The Krazy Coupon Lady is a little more detailed so we tend to use her for the national stores that she showcases like Wal-Mart, Target, Walgreens, etc. The benefit to Money Saving Mom is the number of stores that are covered. You can find more regional stores like Meijer or Trader Joe’s. Plus, there are plenty of other interesting articles and tips throughout the website.
Here’s a brief tutorial of how to use The Krazy Coupon Lady.
Next, we look at how to use the Money Saving Mom website to find even more deals.
4. Don’t cut out every coupon (but don’t throw them away either)
Instead of going through the newspaper inserts and cutting out everything in sight, cut out only the coupons that you’ll most likely use no matter what. You should be able to skim through the inserts pretty quickly this way.
If it is a family mandate to bring home Yoplait yogurt each and every week then, by all means, cut out any Yoplait coupons you come across. Save them and organize them accordingly, so you can find them later. Cut out any coupons for your particular deodorant, a new ice cream you’ve been wanting to try for months, or anything that screams GREAT DEAL in a loud and unmistakable voice. As for the rest of the coupons…put the scissors down. Leave them in the inserts. I’ll explain in a minute.
Hardcore couponers store coupons in a binder (like a baseball card binder) so they have them handy when a good sale presents itself. They also buy several papers (some go as far as to buy 20 or more) so that they have as many coupons as possible. That’s how stockpiles are born. This is a great strategy if you’re willing to devote some serious time, but I’m not.
I don’t want to trade 30 hours per week to save 80% off my grocery bill when I can trade 1 or 2 hours per week for 40% – 50% off my grocery bill. My time is valuable.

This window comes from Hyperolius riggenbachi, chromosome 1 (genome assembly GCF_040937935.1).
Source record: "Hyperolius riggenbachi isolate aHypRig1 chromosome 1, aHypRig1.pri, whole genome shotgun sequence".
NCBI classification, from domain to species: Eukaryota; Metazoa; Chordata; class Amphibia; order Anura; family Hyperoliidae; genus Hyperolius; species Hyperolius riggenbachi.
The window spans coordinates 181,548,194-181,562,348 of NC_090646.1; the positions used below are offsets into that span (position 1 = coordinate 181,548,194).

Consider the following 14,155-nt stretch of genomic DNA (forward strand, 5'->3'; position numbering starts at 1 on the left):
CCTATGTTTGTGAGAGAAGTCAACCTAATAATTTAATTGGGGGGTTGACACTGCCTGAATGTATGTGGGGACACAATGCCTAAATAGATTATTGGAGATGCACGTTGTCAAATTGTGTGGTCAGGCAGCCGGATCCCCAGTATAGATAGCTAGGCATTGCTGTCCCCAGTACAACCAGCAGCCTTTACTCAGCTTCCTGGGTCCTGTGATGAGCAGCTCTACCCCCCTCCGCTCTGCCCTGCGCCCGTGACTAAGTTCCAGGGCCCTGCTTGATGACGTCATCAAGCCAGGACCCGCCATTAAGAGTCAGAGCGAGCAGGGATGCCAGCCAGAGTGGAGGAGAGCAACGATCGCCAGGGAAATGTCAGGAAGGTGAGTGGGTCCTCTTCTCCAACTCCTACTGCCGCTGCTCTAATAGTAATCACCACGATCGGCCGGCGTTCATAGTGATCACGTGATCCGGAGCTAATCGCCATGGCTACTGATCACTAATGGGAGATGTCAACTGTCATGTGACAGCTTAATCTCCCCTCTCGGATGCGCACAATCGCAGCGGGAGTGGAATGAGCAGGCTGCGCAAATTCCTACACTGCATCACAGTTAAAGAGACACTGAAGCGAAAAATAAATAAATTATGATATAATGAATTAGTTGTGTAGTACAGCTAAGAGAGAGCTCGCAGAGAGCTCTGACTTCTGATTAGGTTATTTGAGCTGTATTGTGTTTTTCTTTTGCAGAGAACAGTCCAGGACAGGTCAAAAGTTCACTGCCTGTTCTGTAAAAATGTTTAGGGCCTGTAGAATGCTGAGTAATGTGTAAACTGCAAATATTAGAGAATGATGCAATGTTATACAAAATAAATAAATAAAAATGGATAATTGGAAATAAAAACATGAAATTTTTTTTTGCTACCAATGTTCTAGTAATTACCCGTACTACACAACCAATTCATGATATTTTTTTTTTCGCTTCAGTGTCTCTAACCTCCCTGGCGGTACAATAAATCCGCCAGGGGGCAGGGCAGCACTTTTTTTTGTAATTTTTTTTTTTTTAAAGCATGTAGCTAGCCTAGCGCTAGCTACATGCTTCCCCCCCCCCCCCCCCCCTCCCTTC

So, what are we going to do with those newspaper inserts I referenced earlier? We’re going to keep the full inserts in tact and organize them by date in a file cabinet or another convenient spot. Remember, sites like the Krazy Coupon Lady tell you exactly where the coupon that you need is found. So, why cut it out unless you KNOW you need it?
I’ll give you an example. A 10 oz. container of Vlasic Pickle Relish costs $0.98 at Wal-Mart. Money Saving Mom tells you that you can get it for only $0.23 if you use a $0.75 coupon located in the April 1st Smart Source Insert. Go to the April 1st inserts, find the Smart Source one, cut out the coupon and you’ve got yourself a deal.
Many of the best deals are found with online coupons. In this case, a link is provided next to the deal to bring you right to the coupon. No newspaper necessary. Just click and print. Sometimes with the online coupons you may have to “like” the facebook page of a company like Ragu or jump through a small hoop or two, but most of the time it’s just click and print.
5. Don’t forget about price matching
For someone like myself who has to rely on Wal-Mart due to my rural location, price matching allows me to still partake in the deals of any stores within a reasonable distance. So, just because I can’t drive to Kroger doesn’t mean that I can’t catch most of the same deals by price matching at Wal-Mart.
The One-Hour Coupon Rule
The beauty of coupons is that they will take you as far as you want to go. You can use 1 coupon or 100. You can research and organize for 1 minute or 40 hours. You can save $0.25 or $250. It’s up to you.